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Old 10-09-2011, 12:38 PM   #1
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Default cycle stop valves

we use these valves all the time, i/we love these valves. the csv is an alternative to vfd based pumping systems, meaning that constant pressure is held on well systems, a constant speed pump can be installed in a constant pressure application using the csv, instead of the pump cycling causing a flucuation in pressure (pain in the arse when taking a shower or on an irrigation system because the spray radius is constanly changing every time the pump cycles) the pressure is held constant. uneven cycling can damage a pump and even when a proper pressure tank is picked out and the pump cycles evenly ware and tear is still put on the pump and distribution infrastructure, a smaller pressure tank can used when a csv is implamented, the csv also prevents dead heading of the pump, on smaller valves 1 gpm is let past the valve seat, and on larger valves 5 gpm, this allows the p-tank to fill up when no demand is present. pressure flucuations and bounce back can cause damge to piping and p-tanks, the csv eliminates this. i thought i would start this thread to provide information on the product incase anyone wants to use this product, also has anyone here ever used a csv? i do not work for the company that makes csv's i just know alot about them cause i used them when i worked in the irrgation industry and now i use them with the plumbo-co i work for, so i figured it wouldnt hurt to educate yall on them, it might help someone. heres the link to the manurfacers website incase anyone wants to see what they look like or learn more about them. http://cyclestopvalves.com/index2.html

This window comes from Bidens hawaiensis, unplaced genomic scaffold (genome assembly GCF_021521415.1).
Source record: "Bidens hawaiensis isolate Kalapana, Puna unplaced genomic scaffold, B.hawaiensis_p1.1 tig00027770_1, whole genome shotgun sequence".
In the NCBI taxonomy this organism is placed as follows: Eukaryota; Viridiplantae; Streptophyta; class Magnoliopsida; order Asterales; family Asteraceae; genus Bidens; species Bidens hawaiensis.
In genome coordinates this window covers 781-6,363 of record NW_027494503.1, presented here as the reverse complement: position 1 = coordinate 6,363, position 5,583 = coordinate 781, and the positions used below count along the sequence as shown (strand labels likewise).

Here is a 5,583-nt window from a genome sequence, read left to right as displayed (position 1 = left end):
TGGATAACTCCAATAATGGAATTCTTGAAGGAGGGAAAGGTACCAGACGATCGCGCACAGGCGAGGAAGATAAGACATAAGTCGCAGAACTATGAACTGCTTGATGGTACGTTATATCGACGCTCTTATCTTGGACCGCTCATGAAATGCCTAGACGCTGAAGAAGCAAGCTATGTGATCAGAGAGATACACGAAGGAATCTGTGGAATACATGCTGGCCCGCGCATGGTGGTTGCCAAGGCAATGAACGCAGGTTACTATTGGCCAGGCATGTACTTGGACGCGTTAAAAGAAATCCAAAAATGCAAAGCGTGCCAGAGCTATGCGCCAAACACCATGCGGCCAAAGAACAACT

the csv we typicly use on a residential submerisible well pump, 24 gpm max on this one, but they make bigger vlaves that can handle flows in the thousands

Last edited by Mississippiplum; 10-10-2011 at 03:27 PM.. Reason: to add picture
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Old 10-13-2011, 05:58 PM   #2
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Pretty decent product. Are they (the valves) reliable? I enjoyed the tutorial on their website. I'm a picture person.....
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Old 10-13-2011, 06:26 PM   #3
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Quote:
Originally Posted by Tommy plumber
Pretty decent product. Are they (the valves) reliable? I enjoyed the tutorial on their website. I'm a picture person.....
The valves are extremely reliable because there is no electronic parts or such in them, and because threres only a single moving part in them, I'm a picture person too.
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Old 12-17-2011, 12:23 PM   #4
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On a residential well system with a submersible pump, this takes place of the pressure switch or wires through it? I have not done much commercial plumbing and the outfit that i work for only has 2 maybe 3 residential clients that have constant pressure pumps and they are Franklin's with the big sub drive control boxes.. This little guy replaces all that?